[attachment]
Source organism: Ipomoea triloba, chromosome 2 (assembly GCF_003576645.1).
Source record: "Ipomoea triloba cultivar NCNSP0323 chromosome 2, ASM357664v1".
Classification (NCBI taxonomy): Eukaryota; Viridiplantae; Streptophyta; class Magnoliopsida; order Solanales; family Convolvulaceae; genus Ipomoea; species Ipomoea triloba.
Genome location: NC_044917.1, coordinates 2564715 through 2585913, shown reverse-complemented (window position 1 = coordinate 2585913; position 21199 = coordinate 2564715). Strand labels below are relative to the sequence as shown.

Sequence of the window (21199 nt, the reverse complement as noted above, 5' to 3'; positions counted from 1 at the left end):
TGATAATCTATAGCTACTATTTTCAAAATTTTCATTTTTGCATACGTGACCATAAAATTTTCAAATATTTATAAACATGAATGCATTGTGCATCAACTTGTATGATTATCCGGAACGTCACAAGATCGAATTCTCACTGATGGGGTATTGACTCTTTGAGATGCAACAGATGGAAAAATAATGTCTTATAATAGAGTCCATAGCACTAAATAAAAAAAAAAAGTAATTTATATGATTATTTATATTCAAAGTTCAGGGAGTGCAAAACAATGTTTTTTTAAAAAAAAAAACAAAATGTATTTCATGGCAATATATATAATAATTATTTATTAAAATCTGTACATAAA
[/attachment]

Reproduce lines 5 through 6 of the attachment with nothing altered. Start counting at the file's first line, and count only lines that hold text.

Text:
Sequence of the window (21199 nt, the reverse complement as noted above, 5' to 3'; positions counted from 1 at the left end):
TGATAATCTATAGCTACTATTTTCAAAATTTTCATTTTTGCATACGTGACCATAAAATTTTCAAATATTTATAAACATGAATGCATTGTGCATCAACTTGTATGATTATCCGGAACGTCACAAGATCGAATTCTCACTGATGGGGTATTGACTCTTTGAGATGCAACAGATGGAAAAATAATGTCTTATAATAGAGTCCATAGCACTAAATAAAAAAAAAAAGTAATTTATATGATTATTTATATTCAAAGTTCAGGGAGTGCAAAACAATGTTTTTTTAAAAAAAAAAACAAAATGTATTTCATGGCAATATATATAATAATTATTTATTAAAATCTGTACATAAA